Mom and Samuel were asleep. I sat in the living room feeding Shane a bottle. He was tiny at only two months. The tree lights were off but the light next to the couch reflected on the tinsel. I felt as dead as the tree looked, depressed. We’d come home, or to Mom’s, which was as much home as any I’ve had so far besides the tent, the Army and the cabin.
Plans of life up north were over. We had no money, no jobs. I wouldn’t be looking for one, not with Shane to care for. Christmas was coming. I felt numb. One foot in front of the other. Caring for a newborn took everything I had. Though Samuel had hopes of some help with figuring out finances, he’s wouldn’t be getting that help from me.
Earlier that day we had talked about it. His shoulders seem to slump, “You can work,” he said.
I just looked at him as if not even hearing him and bent my head back over the baby. It seemed absurd and not even worth mentioning. Didn’t he know I had nothing left? That taking care of a little human who needed total care for every minute of every day consumed me? That what little I had to give was taken?
Christmas had always been something that brought life into my war torn body and spirit. The war? Acting like I loved my tormentors. Worse, or harder even still, that I did love them yet was afraid of them, and rightly so. But Christmas, how I loved Christmas. I didn’t get that from Mom, who stopped giving gifts at Christmas and birthdays not long after her eight kids hit adulthood. Up till then it must have been just a chore for her, or so she said. But Grandma, who had Christmas every year, held a glow in her eye with her giving and love of it and for us. Grandma had already passed, missing the joy I would have seen if she’d had the chance to hold Shane.
But this Christmas saddened me. No gifts would be under the tree except the five dollar cheap doll set for my step-daughter and a few small things in her stocking. Such a dull, sad time, down a tunnel at the bottom where we sat. Samuel had it harder than me. I was wrapped up in new love for this little creature that captivated me and took all my time. I had the necessities of food, water and shelter from Mom. He was the one that had to go and hunt so to speak.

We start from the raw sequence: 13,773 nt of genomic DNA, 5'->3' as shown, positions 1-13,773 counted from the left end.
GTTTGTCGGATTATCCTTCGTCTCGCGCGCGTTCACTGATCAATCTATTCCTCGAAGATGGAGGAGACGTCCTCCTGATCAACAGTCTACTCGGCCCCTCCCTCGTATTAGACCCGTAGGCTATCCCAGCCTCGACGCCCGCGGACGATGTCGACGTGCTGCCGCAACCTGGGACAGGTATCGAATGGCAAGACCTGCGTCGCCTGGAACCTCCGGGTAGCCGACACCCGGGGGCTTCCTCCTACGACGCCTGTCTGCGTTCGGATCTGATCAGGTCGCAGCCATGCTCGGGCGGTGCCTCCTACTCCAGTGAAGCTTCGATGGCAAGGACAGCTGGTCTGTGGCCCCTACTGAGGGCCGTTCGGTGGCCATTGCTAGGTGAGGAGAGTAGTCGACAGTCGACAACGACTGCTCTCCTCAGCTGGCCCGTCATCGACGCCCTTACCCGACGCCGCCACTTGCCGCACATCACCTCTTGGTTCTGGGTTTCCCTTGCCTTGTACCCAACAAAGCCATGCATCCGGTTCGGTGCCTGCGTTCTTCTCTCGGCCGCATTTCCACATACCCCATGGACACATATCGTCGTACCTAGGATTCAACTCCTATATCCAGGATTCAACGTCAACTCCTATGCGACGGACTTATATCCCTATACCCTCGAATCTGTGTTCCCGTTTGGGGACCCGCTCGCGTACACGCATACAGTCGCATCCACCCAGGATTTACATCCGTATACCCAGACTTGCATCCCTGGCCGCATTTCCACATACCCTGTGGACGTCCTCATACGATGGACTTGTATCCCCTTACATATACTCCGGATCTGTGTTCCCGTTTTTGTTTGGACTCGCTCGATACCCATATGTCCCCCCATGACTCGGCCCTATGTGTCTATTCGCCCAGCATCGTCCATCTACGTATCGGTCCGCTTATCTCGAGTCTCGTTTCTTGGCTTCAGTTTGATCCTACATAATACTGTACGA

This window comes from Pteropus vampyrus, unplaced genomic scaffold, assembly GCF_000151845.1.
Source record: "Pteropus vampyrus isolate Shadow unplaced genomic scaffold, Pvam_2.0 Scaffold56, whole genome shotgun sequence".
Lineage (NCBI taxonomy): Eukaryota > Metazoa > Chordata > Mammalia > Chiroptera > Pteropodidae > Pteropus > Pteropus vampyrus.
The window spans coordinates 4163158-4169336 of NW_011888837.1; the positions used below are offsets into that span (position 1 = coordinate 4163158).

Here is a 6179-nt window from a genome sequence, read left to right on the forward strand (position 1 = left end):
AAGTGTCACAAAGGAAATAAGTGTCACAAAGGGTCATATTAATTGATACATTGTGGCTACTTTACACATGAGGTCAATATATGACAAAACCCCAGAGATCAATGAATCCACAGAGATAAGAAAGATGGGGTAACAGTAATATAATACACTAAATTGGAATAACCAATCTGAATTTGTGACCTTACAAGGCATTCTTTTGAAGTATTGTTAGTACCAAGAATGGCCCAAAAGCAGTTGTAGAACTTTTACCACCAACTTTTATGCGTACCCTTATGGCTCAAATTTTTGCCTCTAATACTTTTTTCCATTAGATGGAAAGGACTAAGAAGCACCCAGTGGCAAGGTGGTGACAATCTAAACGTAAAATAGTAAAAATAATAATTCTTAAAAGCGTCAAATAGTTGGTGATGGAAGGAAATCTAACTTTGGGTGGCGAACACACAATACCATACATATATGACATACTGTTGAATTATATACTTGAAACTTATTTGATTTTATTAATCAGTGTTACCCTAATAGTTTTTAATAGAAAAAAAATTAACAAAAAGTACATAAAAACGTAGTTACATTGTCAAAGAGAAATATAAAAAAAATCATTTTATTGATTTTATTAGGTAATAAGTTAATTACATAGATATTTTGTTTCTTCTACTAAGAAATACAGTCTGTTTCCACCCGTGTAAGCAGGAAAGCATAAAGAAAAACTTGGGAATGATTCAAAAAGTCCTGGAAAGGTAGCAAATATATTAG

My brother, Don, who had unwillingly become planted in my psyche as a replacement father, brought his wife and two young children to stay over the Christmas holiday at Mom’s. Somehow we all packed ourselves in her little ranch house. They lived in Vermont but braved the snowy roads to join us.
Christmas Eve felt so dark to me for the first time. Planning Christmas had always brought such joy to my silent closed off world. Even in high-school I made a December calendar and checked off each day until Christmas. But this time it just felt dreary and without hope. Samuel had not yet found work. We were scraping by. Don and Pam were excitedly filling up their kid’s stockings but Don stopped mid-way, his eyes on me.
Then they began putting gifts under the tree for the next morning. They didn’t have too much either as their finances were limited but the array of gifts far outweighed the one gift I’d wrapped for Tina. I felt forlorn and dejected.
Don and Pam had two sleds, and after placing one up against the tree, they turned to me smiling holding the other one.
“This is for you to give to Tina,” Don said, still smiling handing me the long red sled with promises of fun whipping down the big snowy hill across the road from Mom’s.
Because of that smile, because I needed that cold hard lump in my heart to dissolve, because I was speechless, my hand reached out and accepted the gift, as a tear slid down my cheek. The warmth of that gesture still warms me 35 years later.